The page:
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 AFRICAN QUEENS 1

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Nombre de messages : 654
Localisation : Washington D.C.
Date d'inscription : 14/06/2005

01072005
MessageAFRICAN QUEENS 1

NANDI
QUEEN OF ZULULAND (Symbol of a woman of high esteem) (1778-1826)

Mother of the great leader Shaka Zulu. Nandi is the evalasting symbol of hard work patience and determination. She withstood and overcame many obsticles to raise to a position of power in all Zululand.

NEFERTARI
QUEEN OF KEMET (the land of the blacks) (1292-1225 B.C)

Her marriage to the great Rameses II of lower Ancient Egypt is known as one of the greatest royal love affair ever. This marriage also brought an end to the hundred year war between upper and lower ancient Kemet (Egypt), which in essence unified both sections into one great Kemet which was the world leading country. Monuments of this love affair still remains today in the temples that Rameses built for his wife at Abu Simbel.
The immense structures known as the two temples of Abu Simbel are among the most magnificent monuments in the world. Built during the New Kingdom nearly 3,000 years ago, it was hewn from the mountain which contains it as an everlasting dedication to King Ramses and his wife Nefertari. Superb reliefs on the temple detail the Battle of Kadesh, and Ramses and Nefertari consorting with the deities and performing religous rituals. The rays of the sun still penetrate to the Holy of Holies in the rock of the main temple on the same two days of the year: the 20th of October and the 20th of Febuary. This timing is probably connected to the symbolic unification, via the rays of the sun, of the statue of Ra-Herakhty and the statue of Ramses II. Up to today these structures remains as the largest, most majestic structures ever built to honor a wife.

NEFERTITI
QUEEN OF KEMET (Ancient Egypt the land of the blacks)

It is believe by some historians that Nefertiti was the daughter of Aye and Tiy, while other claims her as the oldest daughter of Amenhotep III. Nefertiti was married to Akhenaten the originated of the one god concept(monotheism) as it became known today. During the early life of Nefertiti she lived in a Kemet where a new model of human nature in relation to god was emerging. This belief considered man primarily has a material entity, whose happiness was measured by his ability to acquire and maintain a material heaven(wealth and pleasure). In this material heaven women were not principals that predicted or participated in social policy, but were objects of sensuality or objects to be used by men. As weaker members of this paradise women could not be participants in its building. This belief was completely contrary to the beliefs of the ancients and the principles of Ma'at. Akhenaten developed another model. The nature of his new religion was that Aton represented by the Sun was the sole god and creator of all life.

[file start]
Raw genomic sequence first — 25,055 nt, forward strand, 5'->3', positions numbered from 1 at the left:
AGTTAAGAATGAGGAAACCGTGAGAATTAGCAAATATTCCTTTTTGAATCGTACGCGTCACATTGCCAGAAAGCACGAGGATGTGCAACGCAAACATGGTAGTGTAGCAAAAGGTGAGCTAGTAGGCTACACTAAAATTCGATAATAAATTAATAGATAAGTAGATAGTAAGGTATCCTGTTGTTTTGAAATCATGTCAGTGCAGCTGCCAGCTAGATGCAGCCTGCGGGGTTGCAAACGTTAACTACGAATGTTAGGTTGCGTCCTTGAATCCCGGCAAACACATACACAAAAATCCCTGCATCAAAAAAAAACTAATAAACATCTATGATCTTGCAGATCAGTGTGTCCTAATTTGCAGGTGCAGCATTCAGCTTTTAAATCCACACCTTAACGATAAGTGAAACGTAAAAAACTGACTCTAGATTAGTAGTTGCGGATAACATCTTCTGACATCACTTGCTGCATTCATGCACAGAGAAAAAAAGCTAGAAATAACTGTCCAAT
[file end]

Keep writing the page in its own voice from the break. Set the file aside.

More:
Nefertiti could not relegate herself to the traditional role of subservient-queen. She envisioned an active role for herself in reshaping civilization. This was later manifested as she is shown participating in all the religious ceremonies with Akhenaten. It was only through the combined royal pair that the god Aton's full blessing could be bestowed. Nefertiti is displayed with a prominence that other Egyptian queens were not. Her name is enclosed in a royal cartouche, and there are in fact more statues and drawings of her than of Akhenaten. Yet the priest with their materialist model were powerful and they dominated the higher government offices. In this arena women were incapable of divinity. Akhenaten and Nefertiti countered a revolt by the priest and emerged victorious and created a new capital for Kemet called Akhetaten a city that could give birth to their scared mission, a mission in pursuit of Divine life. She insisted on being portrayed has a equal divine partner to Akhenaten and their exist many illustrations of her riding a chariot with Akhenaten during major rituals. While Akhenaten's ideas wanned without him their to defend them. The priest still considered Nefertiti's heresy a greater threat. The concept of a woman bypassing the male priest hood via a mother-goddess to worship the divine was totally unacceptable. And sadly enough continues to be unacceptable in the major religions that dominate the world today. Nefertiti though her devotion and her demand for respect proved she deserved a special place in the history of women.